Dolan speaks about having Holly Hughes perform her Preaching to the Perverted (her one-woman show that examines her experience as a member of the NEA Four) at the University of Texas at Austin. She writes:

"Hughes remains an activist artist, who performance work and public presentations insist on examining culture and politics through art. She was eloquent in her meeting with my class and in her public interview. She deconstructed the notion of 'preaching to the converted,' an issue that already concerned my students, who feared that political work reaches a too narrow audience of people already persuaded to think progressively. How, they wondered, could more people be persuaded, so that performance and its potential for social change wouldn't be ghettoized far from the notice of those who perhaps need to see it most? Quoting theater scholar David Roman and performance artist Tim Miller's writing on this issue, Hughes proceeded to shake up some of these notions by suggesting that 'conversion' is always unstable, that people are never, finally, converted to anything; there's always ambiguity, ambivalence and doubt. Performance, Hughes insisted, is a renewal of faith, and progressive politics are always faith-based."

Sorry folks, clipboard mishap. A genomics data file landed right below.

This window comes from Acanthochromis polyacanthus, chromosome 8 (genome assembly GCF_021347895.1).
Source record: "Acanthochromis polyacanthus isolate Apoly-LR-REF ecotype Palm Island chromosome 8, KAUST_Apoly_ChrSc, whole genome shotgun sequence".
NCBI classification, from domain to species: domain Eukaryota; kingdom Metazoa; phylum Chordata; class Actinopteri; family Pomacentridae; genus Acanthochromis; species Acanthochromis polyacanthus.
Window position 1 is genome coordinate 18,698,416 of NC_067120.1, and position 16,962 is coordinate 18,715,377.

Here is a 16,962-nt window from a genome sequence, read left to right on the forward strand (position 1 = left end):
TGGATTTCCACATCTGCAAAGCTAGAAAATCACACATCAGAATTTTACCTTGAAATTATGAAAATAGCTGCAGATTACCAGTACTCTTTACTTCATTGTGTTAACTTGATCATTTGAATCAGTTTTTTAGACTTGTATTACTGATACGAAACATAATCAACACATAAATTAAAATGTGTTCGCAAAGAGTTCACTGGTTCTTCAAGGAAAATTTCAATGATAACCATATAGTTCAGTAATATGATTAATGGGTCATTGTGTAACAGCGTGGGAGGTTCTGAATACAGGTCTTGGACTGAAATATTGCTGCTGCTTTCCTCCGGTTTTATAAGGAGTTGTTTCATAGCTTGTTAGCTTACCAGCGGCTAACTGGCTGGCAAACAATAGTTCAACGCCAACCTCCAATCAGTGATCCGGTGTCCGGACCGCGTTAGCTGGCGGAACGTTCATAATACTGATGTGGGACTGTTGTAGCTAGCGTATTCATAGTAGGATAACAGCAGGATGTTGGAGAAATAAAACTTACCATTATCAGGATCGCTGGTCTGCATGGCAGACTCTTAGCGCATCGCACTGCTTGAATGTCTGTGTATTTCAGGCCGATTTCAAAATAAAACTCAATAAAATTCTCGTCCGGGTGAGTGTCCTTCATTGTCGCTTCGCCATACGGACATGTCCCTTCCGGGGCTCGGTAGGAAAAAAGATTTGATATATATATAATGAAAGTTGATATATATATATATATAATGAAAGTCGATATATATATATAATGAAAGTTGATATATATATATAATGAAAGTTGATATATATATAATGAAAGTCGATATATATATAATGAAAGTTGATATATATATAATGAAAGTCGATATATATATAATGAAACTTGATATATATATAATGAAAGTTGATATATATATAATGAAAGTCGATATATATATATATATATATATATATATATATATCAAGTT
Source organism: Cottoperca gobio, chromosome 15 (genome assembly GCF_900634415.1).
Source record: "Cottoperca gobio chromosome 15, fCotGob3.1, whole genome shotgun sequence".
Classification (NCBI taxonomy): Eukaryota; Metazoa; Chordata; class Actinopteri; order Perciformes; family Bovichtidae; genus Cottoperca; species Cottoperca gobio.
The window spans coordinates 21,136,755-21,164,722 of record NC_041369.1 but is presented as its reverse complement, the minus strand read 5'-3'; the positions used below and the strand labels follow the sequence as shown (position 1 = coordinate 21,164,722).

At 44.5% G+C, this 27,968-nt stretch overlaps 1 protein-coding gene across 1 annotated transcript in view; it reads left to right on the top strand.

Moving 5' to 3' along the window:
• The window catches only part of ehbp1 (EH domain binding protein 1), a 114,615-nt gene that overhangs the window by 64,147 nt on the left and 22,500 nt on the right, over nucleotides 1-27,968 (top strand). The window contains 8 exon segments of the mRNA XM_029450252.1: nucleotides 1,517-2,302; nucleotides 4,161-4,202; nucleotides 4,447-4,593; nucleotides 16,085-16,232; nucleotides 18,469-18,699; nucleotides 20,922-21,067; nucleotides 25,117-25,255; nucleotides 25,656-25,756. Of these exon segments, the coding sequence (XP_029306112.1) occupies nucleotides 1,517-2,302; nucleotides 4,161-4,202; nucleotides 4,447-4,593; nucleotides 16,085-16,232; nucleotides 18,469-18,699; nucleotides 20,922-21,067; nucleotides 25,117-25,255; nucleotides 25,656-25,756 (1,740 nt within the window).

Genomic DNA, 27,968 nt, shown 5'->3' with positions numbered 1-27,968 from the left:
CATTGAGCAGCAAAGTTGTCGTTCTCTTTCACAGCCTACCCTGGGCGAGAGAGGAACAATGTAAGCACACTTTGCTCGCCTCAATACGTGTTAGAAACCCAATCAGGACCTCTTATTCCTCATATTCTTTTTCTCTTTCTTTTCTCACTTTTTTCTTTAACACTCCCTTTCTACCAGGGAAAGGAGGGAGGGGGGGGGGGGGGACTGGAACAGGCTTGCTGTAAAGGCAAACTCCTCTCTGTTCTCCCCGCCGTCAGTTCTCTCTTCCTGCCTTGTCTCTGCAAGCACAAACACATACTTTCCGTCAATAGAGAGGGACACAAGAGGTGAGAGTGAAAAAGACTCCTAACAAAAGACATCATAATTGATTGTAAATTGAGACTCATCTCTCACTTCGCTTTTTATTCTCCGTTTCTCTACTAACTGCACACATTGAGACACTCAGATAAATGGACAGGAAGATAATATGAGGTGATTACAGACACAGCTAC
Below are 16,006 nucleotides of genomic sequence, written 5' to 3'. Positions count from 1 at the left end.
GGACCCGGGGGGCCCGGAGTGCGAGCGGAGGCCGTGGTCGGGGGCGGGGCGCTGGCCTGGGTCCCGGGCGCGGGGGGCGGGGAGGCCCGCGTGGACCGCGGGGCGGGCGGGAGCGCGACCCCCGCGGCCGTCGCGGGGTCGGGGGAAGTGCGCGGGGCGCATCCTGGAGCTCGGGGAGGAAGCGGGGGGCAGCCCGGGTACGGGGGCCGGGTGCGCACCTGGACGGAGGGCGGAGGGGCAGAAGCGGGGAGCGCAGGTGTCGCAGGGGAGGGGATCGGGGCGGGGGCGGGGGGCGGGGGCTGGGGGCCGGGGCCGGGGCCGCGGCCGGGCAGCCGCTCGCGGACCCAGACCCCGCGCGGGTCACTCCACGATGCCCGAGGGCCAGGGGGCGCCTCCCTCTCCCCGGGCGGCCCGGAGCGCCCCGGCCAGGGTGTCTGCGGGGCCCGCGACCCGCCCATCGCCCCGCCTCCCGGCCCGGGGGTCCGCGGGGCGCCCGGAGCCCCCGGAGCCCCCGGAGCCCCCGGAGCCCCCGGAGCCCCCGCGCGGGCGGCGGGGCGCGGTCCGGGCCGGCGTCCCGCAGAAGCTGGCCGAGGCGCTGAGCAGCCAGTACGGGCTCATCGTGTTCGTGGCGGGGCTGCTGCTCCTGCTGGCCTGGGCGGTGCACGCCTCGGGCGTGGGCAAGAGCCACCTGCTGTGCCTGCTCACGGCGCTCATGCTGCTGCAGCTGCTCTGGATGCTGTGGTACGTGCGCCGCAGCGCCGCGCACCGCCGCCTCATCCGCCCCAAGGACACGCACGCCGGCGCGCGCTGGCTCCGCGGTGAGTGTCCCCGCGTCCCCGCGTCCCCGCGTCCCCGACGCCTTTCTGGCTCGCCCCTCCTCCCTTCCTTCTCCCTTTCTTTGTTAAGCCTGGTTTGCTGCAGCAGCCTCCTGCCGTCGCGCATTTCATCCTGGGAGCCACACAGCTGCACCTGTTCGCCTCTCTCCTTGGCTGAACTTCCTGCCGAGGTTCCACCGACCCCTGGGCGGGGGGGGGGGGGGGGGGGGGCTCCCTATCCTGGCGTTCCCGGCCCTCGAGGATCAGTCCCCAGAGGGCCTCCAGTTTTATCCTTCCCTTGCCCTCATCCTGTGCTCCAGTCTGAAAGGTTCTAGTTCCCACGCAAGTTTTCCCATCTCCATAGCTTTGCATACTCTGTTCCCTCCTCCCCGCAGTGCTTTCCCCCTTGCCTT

In a footnote in which she provides the citation for Tim Miller and David Roman's "Preaching to the Converted" in Theatre Journal 47, no 2 (1995), she also notes Vicki Patraka's interview with performance artist Robbie McCauley, in which McCauley says about preaching to the converted:

"I think that criticism is a cop-out. First of all, how much fo the converted know? And things resonate, ripple out. This is not to say that you do not work constantly for audience development; we need to grapple with ways to expand audiences. But we don't need to put that problem in the way of doing the work, making our work clear and beautiful for our audiences. The whole issue is just a block."